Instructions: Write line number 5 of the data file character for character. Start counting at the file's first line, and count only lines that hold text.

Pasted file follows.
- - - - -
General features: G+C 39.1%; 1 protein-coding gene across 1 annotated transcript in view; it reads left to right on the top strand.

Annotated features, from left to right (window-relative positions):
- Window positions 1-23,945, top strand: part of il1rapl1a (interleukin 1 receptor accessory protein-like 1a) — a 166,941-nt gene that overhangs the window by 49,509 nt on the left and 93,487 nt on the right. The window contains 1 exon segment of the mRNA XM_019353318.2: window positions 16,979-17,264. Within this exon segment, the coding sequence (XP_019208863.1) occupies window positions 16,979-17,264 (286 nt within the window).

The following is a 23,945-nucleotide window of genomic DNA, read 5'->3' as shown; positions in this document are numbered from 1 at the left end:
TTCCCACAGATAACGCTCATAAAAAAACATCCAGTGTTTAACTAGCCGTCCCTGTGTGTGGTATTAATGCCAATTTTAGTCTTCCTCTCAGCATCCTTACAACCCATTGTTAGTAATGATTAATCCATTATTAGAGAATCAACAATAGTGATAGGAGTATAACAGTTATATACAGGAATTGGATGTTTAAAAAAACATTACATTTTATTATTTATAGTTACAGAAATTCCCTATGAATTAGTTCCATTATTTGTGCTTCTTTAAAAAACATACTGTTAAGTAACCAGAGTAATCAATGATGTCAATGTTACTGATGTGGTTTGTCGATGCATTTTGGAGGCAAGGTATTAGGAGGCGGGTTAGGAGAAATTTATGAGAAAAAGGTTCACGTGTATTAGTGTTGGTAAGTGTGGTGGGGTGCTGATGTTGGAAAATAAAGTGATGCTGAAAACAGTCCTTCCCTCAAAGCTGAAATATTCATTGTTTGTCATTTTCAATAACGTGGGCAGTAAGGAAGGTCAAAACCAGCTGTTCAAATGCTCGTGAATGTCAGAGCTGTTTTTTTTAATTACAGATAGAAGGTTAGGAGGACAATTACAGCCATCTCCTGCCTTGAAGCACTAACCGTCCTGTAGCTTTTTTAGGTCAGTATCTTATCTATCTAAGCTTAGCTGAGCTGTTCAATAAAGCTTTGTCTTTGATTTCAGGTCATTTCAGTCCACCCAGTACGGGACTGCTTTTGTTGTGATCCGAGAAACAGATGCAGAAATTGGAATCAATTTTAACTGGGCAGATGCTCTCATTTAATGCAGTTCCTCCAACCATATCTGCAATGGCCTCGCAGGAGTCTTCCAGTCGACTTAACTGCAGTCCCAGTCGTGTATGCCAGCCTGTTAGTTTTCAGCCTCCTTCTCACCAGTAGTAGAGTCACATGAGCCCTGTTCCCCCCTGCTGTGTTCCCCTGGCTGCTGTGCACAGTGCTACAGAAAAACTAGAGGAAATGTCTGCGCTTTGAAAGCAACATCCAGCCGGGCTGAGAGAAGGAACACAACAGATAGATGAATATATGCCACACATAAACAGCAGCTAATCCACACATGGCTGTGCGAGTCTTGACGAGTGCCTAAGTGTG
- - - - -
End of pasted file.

TTCCCACAGATAACGCTCATAAAAAAACATCCAGTGTTTAACTAGCCGTCCCTGTGTGTGGTATTAATGCCAATTTTAGTCTTCCTCTCAGCATCCTTACAACCCATTGTTAGTAATGATTAATCCATTATTAGAGAATCAACAATAGTGATAGGAGTATAACAGTTATATACAGGAATTGGATGTTTAAAAAAACATTACATTTTATTATTTATAGTTACAGAAATTCCCTATGAATTAGTTCCATTATTTGTGCTTCTTTAAAAAACATACTGTTAAGTAACCAGAGTAATCAATGATGTCAATGTTACTGATGTGGTTTGTCGATGCATTTTGGAGGCAAGGTATTAGGAGGCGGGTTAGGAGAAATTTATGAGAAAAAGGTTCACGTGTATTAGTGTTGGTAAGTGTGGTGGGGTGCTGATGTTGGAAAATAAAGTGATGCTGAAAACAGTCCTTCCCTCAAAGCTGAAATATTCATTGTTTGTCATTTTCAATAACGTGGGCAGTAAGGAAGGTCAAAACCAGCTGTTCAAATGCTCGTGAATGTCAGAGCTGTTTTTTTTAATTACAGATAGAAGGTTAGGAGGACAATTACAGCCATCTCCTGCCTTGAAGCACTAACCGTCCTGTAGCTTTTTTAGGTCAGTATCTTATCTATCTAAGCTTAGCTGAGCTGTTCAATAAAGCTTTGTCTTTGATTTCAGGTCATTTCAGTCCACCCAGTACGGGACTGCTTTTGTTGTGATCCGAGAAACAGATGCAGAAATTGGAATCAATTTTAACTGGGCAGATGCTCTCATTTAATGCAGTTCCTCCAACCATATCTGCAATGGCCTCGCAGGAGTCTTCCAGTCGACTTAACTGCAGTCCCAGTCGTGTATGCCAGCCTGTTAGTTTTCAGCCTCCTTCTCACCAGTAGTAGAGTCACATGAGCCCTGTTCCCCCCTGCTGTGTTCCCCTGGCTGCTGTGCACAGTGCTACAGAAAAACTAGAGGAAATGTCTGCGCTTTGAAAGCAACATCCAGCCGGGCTGAGAGAAGGAACACAACAGATAGATGAATATATGCCACACATAAACAGCAGCTAATCCACACATGGCTGTGCGAGTCTTGACGAGTGCCTAAGTGTG